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Autumn’s Encore Azaleas

TWENTY-FIVE VARIETIES OF REBLOOMING ENCORE AZALEAS have been available for years and I have been reluctant to try even one until now. Of course, only 19 of them are said to be hardy in Kentucky and only 10 of those have proven to be the hardiest.

CONSISTENTLY BLOOMING THREE TIMES A YEAR in the spring, summer, and fall did not sway me until I read about six varieties that are lace bug resistant. Autumn Amethyst, Autumn Cheer, Autumn Royalty, Autumn Sangria, Autumn Twist, and Autumn Rouge ‘Conlea’ variety have all proven to be winter hardy and lace bug resistant. Lace bugs can be a huge problem on azaleas, particularly those planted in full sun.

ENCORE AZALEAS CAN HAVE SINGLE OR SEMI-DOUBLE FLOWERS and come in a rainbow of colors with blooms averaging 2 inches in diameter. Plant size is dependent on specific variety and growing conditions, but some can get 4 feet tall and 4 or more feet wide. The foliage is evergreen and dark green, and the Encore series is said to do best when growing in full sun to part shade.

AZALEAS TYPICALLY HAVE A SHALLOW ROOT SYSTEM and benefit from a thick organic mulch layer of 3 inches or more for moisture retention and winter protection. Pine bark mulch is an excellent choice. If pruning is necessary it can get tricky with the rebloomers, so the general rule is to prune as soon as the last flower has dropped in the spring. Fall pruning is not recommended.

AN ACIDIC, MOIST, BUT WELL-DRAINED SOIL, rich in organic matter, is best. Pay close attention to watering in the summer during the first year so the plants are well-established going into the first winter. It is best to plant Encore azaleas in the fall for proper establishment and adequate root development before winter.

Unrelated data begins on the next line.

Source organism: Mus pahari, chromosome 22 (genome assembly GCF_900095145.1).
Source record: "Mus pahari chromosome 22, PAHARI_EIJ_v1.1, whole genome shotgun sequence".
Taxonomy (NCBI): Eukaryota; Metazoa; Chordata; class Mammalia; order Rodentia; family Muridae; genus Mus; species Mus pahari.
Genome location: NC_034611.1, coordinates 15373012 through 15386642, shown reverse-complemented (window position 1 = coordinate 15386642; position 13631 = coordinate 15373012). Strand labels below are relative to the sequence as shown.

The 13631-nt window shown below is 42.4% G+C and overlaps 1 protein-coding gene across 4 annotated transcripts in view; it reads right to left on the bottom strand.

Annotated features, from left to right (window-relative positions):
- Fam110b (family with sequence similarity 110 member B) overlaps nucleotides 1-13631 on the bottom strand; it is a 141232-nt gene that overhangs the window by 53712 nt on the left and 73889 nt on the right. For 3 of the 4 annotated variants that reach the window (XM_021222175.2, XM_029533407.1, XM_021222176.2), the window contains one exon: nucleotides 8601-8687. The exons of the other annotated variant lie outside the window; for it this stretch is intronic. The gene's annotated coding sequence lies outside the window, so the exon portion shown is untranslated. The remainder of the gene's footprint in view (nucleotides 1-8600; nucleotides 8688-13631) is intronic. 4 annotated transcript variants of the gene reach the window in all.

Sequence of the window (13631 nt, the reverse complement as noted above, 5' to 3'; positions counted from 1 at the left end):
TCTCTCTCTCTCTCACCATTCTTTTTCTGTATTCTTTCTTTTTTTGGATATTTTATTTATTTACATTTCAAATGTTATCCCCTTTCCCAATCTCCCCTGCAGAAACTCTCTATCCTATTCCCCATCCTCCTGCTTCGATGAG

ASK THE GARDENER
by Angie McManus

Q Will my Star Jasmine live through the winter? I heard that they could in some parts of Kentucky.

A The scent of a jasmine flower is quite intoxicating. The Star Jasmine (Trachelospermum jasminoides) is native to southeastern Asia and considered a tropical for anyone not in zones 8-11. Star Jasmine is commonly grown as an ornamental or houseplant. Outside it is used as a climbing vine, a ground cover, and potted plant.

The USDA plant hardiness zone map shows Kentucky gardens are in zones 6a, 6b, and 7a, depending on which part of the state you live. This map is zoned according to the average annual extreme minimum temperatures.

Star Jasmine can survive outdoors with minimum temperatures of 10-15 degrees Fahrenheit. We get colder than this anywhere you live in Kentucky. To keep this plant happy and alive it must come indoors during the winter months. Unfortunately, it’s not likely to bloom inside. Watch the weather this fall and bring your jasmine inside before the first frost, and take it back outdoors next spring after the frost-free date for your area passes.

Find a sunny window or brightly lit room to over-winter your plant. You will not need to fertilize it since the light levels are so much lower. Cut back on watering to about every 10-12 days, although that depends somewhat on the temperature and humidity of your home. It will not hurt the plant if you need to cut the jasmine back to bring it indoors.

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